The Solemnity of Our Lord Jesus Christ, King of the Universe | Catholic National Register

“Grant, we pray, that all creation, freed from slavery, render service to your majesty and unceasingly proclaim your praise. “

At the end of the liturgical year, we also close a year of Scriptures and art. The purpose of this blogging series was twofold: to recognize the extent of the cultural influence that Catholic themes have exerted in the fine arts and to provide readers with an informal introduction to elements of art history through the prism of the Sunday Gospels. Publishing is always a challenge, as writers rarely appreciate feedback on what readers think about a project. Your comments in the comments section below are welcome.

Since the Reform of the Roman Calendar of 1969, the last Sunday of the ecclesial year is the Solemnity of Our Lord Jesus Christ, King of the Universe. If he divides the previous liturgical tradition of presenting the Last Judgment Gospels on the last and first Sunday of the liturgical year, he reminds us that the history of salvation does not tend to What but one who – to Jesus Christ, whose triumph over sin and death is the last word of the Word made flesh (John 1:14) who can save us.

The gospels for this solemnity have two themes. In Year A (2020), the Gospel (Matthew 25: 31-46) featured a scene from the Last Judgment, where judgment is rendered according to the Beatitudes. In year B (2021) and year C (2022), the gospels focus on excerpts from the Passion accounts, where the kingship of Jesus is either questioned by Pilate (this year, where John 18: 33b-37 replaces Mark) or recognized by the good thief (Luke 23: 35-43). Since the identity of Jesus is defined by Mark in relation to his passion, death and resurrection, the extract from John fits well.

Throughout Mark’s Gospel, Jesus invoked the “messianic secret” – trying to avoid an overly strong premature proclamation of his identity – because he understands that his identity is only understandable in the context of his. passion, death and resurrection. Trying to explain his identity outside of this context, especially given the Messianic political expectations of Jesus ‘day, only served to clutter rather than advance Jesus’ mission. Once Jesus is resurrected, he sends them (Mark 16:15, 20) because now they can finally figure it out.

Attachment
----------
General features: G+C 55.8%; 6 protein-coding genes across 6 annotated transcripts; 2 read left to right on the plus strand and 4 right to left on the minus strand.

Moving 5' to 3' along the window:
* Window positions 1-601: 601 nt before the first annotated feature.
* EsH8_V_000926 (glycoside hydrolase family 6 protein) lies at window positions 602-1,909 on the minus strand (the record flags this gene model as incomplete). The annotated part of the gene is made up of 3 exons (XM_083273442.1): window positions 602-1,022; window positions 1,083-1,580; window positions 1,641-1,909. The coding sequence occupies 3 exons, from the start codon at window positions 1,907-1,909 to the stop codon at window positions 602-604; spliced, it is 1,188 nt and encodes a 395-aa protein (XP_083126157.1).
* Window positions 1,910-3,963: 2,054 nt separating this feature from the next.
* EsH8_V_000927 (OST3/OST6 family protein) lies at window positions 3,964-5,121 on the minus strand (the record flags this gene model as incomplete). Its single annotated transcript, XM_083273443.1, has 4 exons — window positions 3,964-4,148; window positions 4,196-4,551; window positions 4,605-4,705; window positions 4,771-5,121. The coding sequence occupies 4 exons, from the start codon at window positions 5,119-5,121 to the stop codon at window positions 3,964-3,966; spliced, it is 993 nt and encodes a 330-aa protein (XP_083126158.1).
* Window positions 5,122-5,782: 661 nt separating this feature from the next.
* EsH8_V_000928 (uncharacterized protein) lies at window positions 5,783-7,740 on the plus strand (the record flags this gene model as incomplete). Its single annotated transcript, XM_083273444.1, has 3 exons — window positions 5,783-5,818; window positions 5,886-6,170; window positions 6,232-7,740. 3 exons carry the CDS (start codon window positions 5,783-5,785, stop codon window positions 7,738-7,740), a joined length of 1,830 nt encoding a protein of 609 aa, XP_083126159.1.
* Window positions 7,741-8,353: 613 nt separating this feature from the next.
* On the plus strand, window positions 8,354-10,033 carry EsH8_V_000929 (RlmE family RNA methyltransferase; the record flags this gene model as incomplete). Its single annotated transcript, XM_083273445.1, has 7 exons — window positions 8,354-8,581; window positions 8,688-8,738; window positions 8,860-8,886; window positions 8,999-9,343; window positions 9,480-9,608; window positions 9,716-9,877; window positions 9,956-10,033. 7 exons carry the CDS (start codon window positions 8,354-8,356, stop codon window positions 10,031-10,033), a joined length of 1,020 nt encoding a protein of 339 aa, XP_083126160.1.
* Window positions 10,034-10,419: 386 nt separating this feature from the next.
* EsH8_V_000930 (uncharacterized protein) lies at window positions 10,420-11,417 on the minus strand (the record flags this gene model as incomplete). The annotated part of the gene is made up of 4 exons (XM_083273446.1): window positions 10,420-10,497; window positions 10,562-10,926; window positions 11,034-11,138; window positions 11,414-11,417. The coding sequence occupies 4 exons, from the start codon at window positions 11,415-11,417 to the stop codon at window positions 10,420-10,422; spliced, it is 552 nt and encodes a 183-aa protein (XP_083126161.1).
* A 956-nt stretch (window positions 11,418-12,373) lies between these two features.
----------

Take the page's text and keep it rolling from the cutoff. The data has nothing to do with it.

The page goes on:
Pilate encounters the same problem, but not for religious reasons. He knows that the Jewish religious establishment delivered Jesus to him out of envy (Matthew 27:18), but they continued to refer to Jesus as a “king.” Pilate knew he was sitting atop a powder keg in Jerusalem – Israel had never really acquiesced to Roman rule in the nearly a century since its conquest. Barabbas, the criminal in prison for whom Pilate wants to exchange Jesus, was an insurrectionist. Pilate knew his job was to keep order.

So, if Jesus is a “king,” it is worth studying the question. Perhaps he is just another of those Jewish religious fanatics. Or maybe he’s in trouble. Pilate does not need political problems.

This is the crux of the Gospel today. Pilate thinks of “kingship” in traditional political terms. Jesus thinks of it in spiritual terms.